ASK A TROOPER: Shedding light on intersection gridlock law
Question: There is some confusion about that new intersection gridlock law on how it affects left-turning vehicles.
Answer: We have been trying to get this information out there as quickly and as accurately as possible. The intersection gridlock law became effective Jan. 1. There was some misinformation when it first came out in reference to how it pertains to left-turning vehicles because it takes some time to get an actual copy of the law.
In part, the law states that, “A driver of a vehicle shall not enter an intersection controlled by a traffic-control signal until the driver is able to move the vehicle immediately, continuously and completely through the intersection without impeding or blocking the subsequent movement of cross traffic.” (Portion of statute was used with permission of the Office of The Revisor of Statutes.)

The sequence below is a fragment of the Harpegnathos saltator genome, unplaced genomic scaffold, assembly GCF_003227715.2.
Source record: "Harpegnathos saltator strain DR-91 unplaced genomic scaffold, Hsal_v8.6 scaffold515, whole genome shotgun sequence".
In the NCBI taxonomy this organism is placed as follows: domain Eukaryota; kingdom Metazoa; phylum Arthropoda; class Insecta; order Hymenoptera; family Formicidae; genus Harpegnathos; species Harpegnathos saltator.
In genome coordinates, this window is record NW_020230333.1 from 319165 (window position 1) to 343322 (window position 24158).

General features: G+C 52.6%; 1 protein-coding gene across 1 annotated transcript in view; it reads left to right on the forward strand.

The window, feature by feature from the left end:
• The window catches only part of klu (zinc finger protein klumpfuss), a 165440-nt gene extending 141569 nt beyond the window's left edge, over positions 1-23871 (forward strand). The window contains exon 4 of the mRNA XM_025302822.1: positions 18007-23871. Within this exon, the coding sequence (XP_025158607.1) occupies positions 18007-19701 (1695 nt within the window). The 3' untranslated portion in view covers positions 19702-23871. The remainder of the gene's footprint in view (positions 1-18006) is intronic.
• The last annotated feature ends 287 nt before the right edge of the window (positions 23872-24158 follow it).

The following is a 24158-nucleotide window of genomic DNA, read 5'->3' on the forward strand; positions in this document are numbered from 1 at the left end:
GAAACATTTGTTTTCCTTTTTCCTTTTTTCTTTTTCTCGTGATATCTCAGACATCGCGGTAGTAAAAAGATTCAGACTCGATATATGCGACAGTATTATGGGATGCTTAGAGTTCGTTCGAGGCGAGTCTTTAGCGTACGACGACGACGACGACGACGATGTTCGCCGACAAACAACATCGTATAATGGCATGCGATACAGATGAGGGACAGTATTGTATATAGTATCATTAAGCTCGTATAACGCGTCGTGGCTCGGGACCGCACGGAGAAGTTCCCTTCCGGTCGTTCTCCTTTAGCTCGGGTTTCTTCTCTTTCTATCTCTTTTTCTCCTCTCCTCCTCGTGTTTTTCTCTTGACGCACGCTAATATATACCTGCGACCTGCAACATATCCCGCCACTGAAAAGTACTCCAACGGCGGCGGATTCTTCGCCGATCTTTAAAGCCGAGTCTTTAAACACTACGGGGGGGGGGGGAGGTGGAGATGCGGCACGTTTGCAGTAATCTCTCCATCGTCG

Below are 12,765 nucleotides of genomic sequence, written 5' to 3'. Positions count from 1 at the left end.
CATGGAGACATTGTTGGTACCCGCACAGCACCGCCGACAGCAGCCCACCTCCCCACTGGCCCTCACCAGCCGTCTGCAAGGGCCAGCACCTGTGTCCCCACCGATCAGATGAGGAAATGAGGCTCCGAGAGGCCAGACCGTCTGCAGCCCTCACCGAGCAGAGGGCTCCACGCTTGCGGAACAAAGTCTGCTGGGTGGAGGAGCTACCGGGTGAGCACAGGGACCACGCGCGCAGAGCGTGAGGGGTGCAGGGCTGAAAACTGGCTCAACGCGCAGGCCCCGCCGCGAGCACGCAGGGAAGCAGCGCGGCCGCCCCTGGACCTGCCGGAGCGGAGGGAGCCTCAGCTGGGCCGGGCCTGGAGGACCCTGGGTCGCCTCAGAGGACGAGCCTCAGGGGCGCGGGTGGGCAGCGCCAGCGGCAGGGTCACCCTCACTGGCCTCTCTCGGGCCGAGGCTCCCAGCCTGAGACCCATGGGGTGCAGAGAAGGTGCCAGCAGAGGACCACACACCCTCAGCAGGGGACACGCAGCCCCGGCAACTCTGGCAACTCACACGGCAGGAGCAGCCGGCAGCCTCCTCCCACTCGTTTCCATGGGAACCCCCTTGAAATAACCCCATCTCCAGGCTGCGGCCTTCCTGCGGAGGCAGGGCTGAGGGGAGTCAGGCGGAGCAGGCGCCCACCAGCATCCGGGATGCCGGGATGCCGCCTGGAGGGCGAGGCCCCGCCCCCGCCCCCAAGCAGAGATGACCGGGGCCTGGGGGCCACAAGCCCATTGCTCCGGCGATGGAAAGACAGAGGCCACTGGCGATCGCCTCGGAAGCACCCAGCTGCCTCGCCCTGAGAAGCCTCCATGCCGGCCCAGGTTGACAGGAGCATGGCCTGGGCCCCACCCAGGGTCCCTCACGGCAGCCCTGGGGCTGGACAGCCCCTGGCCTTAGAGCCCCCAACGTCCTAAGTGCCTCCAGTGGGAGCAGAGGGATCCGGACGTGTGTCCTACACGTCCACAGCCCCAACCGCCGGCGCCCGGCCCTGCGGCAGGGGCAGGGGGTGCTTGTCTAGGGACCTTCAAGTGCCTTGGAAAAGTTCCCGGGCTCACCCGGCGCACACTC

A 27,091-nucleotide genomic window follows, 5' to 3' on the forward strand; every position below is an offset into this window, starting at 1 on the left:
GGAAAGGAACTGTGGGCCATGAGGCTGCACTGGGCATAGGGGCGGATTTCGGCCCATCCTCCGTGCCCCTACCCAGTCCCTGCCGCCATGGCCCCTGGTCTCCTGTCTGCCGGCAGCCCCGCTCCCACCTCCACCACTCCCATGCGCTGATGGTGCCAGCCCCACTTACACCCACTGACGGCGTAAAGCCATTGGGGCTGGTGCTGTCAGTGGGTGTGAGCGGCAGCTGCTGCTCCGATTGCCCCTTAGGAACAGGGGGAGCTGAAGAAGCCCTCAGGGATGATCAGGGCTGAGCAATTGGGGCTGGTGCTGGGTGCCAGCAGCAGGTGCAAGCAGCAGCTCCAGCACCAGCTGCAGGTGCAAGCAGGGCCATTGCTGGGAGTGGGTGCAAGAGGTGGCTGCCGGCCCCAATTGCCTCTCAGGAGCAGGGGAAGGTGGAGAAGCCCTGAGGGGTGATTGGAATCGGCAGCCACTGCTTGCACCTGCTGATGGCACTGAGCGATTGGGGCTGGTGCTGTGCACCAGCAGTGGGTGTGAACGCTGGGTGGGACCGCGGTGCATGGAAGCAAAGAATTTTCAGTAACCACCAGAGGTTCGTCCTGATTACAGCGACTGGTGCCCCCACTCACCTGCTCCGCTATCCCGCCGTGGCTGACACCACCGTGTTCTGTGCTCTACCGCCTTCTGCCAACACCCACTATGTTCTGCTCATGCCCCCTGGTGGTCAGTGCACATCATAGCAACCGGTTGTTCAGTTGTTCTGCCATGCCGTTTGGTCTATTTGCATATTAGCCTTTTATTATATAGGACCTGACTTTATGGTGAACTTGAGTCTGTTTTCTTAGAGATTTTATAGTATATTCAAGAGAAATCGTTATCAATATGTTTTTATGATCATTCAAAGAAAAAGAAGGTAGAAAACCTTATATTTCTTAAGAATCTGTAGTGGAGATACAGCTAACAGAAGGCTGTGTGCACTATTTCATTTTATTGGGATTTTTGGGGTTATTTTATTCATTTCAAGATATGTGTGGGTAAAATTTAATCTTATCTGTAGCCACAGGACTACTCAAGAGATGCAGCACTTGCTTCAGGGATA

It is important to know that some of the confusion may be cleared up by looking at a couple of the exemptions: This law does not apply to vehicles that are following the direction of a police officer who is directing traffic or when making a left turn when permitted by law that allows the vehicle to safely leave the intersection. Thus, left turns are exempt, of course, unless you get stuck there and are now blocking traffic, meaning you would still be in violation of this new law.
If you have any questions for future columns concerning motor vehicle traffic in Minnesota, send questions to “Ask a Trooper,” c/o Sgt. Curt S. Mowers, Minnesota State Patrol, P.O. Box 644, Brainerd, MN 56401 or e-mail questions to firstname.lastname@example.org.